What’s your totem? Isn’t it time to consult with it?
This is a very stressful moment in history, and communing with your totem might be better than going through your days muttering, “What are we going to do about North Korea?” Of course, you could also take a walk in nature, but it’s disappearing moment by moment. Was that not helpful? Maybe I should start over.
I’m coming from the place of a person who has been very fortunate to spend a lot of time communing with nature. I not only have vivid memories of what I saw but also a grounding in the idea that creatures can sometimes function as spirit guides.
Over more than a decade of woodland rambles with a beautiful Samoyed named Cassie, I tuned into the natural world as a teacher. That experience was further enriched by a shamanic practitioner who introduced me to my power animal, a lizard. I learned to consult with Lizard through journeying into a dimension known as non-ordinary reality. (Gotta go visit YouTube? OK. You’re excused.)
Now I will clear up the confusion that has erupted in remaining minds over the difference between a totem and a power animal. I guess shamans and mystics could get into a big debate over this; but in my own universe of experience, a totem is chosen, or rather recognized, by the individual. A power animal, on the other hand, is identified by a shaman or practitioner as the embodiment of a spirit that has chosen to be your guide, whether you know it or not.
In both cases, the creature has unique characteristics and ways of being in the world that are illuminated in myths and stories that have long guided people whose spirituality is nature-based. Often its characteristics will enlighten individuals about the way they do or could or should present in order to deal with specific challenges. At this moment in time, the inquiry into one’s totem or power animal could be grounding.
I should begin with the totem, which is relatively easily discovered in one’s own consciousness. Before I go any further, I will refer you to a book called Animal Speak by naturalist and mystic Ted Andrews. It is largely devoted to the characteristics and significance of animals, birds, reptiles, and even insects that are often identified as totems. In the beginning, he also presents a ritual–really just a way of getting into a quiet and receptive state–to discover this creature.
Often it is one that you realize has always fascinated you or has made itself known through an unforgettable encounter. My totem manifested as an elk. I was over fifty years old when I “saw” it, but I instantly remembered this documentary in high school called “The Olympic Elk” and the dramatic image of a huge elk with enormous antlers standing on top of a mountain. Antlers are often associated with antennae, which are “receivers” in my own mind. Beyond those antlers, the elk’s primary protection against predators are a strong and steady pace, tremendous stamina, and a body that has evolved to leap over obstacles and climb powerfully. Nice imagery.
The Power Animal
As I said, Lizard is my power animal; and when my friend, a shamanic practitioner, identified it for me, she was initially concerned. She thought I would be disappointed, having been hoping for an eagle or lion or something like that. However, I instantly resonated, having grown up around lizards in El Paso. And when I imaginatively consulted with Lizard over the ensuing years (I wrote a book about it called Lizard Diary) I discovered that he was chameleon-like, a real character showing up in many different guises. He was always wise, sometimes humorous, and sometimes disciplinary.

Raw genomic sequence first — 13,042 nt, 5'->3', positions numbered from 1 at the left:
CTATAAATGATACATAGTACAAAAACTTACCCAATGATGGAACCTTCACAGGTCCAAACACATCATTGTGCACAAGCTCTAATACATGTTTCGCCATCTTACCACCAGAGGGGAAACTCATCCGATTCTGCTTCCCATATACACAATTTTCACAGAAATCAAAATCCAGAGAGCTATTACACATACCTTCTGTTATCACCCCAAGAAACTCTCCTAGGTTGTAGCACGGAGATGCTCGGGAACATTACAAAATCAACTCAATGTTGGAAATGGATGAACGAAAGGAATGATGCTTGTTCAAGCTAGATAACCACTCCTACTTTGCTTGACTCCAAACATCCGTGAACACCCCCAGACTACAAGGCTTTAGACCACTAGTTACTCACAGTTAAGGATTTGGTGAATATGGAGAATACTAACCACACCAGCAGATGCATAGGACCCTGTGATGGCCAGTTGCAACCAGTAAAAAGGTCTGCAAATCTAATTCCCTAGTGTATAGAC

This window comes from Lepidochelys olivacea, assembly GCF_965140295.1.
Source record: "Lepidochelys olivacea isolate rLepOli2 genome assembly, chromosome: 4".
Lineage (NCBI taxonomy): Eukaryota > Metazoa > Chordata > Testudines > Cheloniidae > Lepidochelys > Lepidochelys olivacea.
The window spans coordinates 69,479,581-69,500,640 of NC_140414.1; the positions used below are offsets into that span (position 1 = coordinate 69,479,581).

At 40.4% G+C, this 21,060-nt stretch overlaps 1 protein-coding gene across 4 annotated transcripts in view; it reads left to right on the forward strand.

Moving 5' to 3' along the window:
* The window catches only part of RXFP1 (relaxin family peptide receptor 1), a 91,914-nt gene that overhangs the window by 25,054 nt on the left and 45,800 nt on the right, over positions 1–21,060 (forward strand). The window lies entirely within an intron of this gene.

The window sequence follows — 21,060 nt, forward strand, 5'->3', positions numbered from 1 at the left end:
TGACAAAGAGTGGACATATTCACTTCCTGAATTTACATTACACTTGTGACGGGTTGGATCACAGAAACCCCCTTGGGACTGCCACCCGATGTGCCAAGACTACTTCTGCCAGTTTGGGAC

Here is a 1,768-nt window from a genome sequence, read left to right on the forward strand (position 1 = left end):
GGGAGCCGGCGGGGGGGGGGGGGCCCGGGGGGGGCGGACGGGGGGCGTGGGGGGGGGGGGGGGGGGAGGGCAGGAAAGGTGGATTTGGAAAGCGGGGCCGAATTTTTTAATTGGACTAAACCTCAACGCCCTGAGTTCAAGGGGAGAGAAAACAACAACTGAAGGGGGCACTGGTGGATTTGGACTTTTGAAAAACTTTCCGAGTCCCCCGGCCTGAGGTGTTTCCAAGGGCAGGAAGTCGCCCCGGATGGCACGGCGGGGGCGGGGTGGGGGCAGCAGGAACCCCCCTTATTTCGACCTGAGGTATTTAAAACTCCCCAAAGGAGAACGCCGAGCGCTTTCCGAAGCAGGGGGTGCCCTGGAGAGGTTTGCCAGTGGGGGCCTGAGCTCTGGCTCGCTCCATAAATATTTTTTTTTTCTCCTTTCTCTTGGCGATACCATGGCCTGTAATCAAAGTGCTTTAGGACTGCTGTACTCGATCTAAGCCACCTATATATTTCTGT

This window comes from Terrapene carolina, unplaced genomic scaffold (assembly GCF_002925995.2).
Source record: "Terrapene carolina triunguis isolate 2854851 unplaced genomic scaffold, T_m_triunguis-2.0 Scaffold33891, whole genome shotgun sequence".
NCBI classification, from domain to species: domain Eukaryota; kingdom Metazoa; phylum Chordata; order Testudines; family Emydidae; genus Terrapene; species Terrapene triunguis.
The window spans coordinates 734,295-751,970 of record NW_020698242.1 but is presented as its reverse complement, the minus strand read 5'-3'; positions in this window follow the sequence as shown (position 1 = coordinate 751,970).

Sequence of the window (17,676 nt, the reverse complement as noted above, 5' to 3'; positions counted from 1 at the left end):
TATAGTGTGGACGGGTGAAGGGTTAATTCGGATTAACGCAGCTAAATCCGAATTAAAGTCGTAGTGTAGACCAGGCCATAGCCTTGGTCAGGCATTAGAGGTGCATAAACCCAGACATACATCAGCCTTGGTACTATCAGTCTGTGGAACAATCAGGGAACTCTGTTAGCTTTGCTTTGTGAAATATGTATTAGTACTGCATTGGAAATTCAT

Who knows how this works, and it may be that through an imaginative connection and altered states of consciousness, one gains access to embedded wisdom rather than spirit guidance. Whatever the truth of the matter, I found it a very valuable resource through a challenging decade of my own history.
Even now, I know that I can turn to Lizard at any time. He will be waiting–enormous and yet lizard-size–in the hole at the base of a tree. He may yawn pointedly, having waited patiently for months, maybe years; but I will get on his scaly back, and we will descend into the Underworld. There I will dismount and head into the landscape that has appeared to find guidance through whatever manifests.
I have all sorts of lizard images discreetly placed throughout my home, but one framed image by nature photographer David Schneider probably best represents the personality and intelligence of Lizard. Ted Andrews defines its keynote characteristic as “subtlety of perception,” a great survival skill. And as everyone knows, an escape tactic is to leave the tail in the mouth of the predator and grow another one. That seems to speak to the fact that change has always been my natural element.
In conclusion, I concede that I may be a bit unusual, but I’m serious in making this point. We are indeed living through a very trying time, and many people edified by organized religion are turning to prayer for comfort. I always think of that as symbolically looking up to the sky to appeal to a divine presence. In my walks with Cassie, however, images and experiences seemed to manifest that suggested the script of the same being imagined above.
You do have to pay attention, though, and believe that a coincidence can be a message-bearing synchronicity. If you glance out the window, for example, and discover a big hawk sitting on a fence watching you, it might be wise to look up the meaning of hawk relative to what’s on your mind in the moment. Or you might just pause and revel in its beauty, feeling grateful for all the magnificent birds that yet endure in our troubled skies.
Tuning into the wonders of the natural world would be such an improvement over fretting over North Korea. And now I’m going to go for a walk along our trail and see what I see.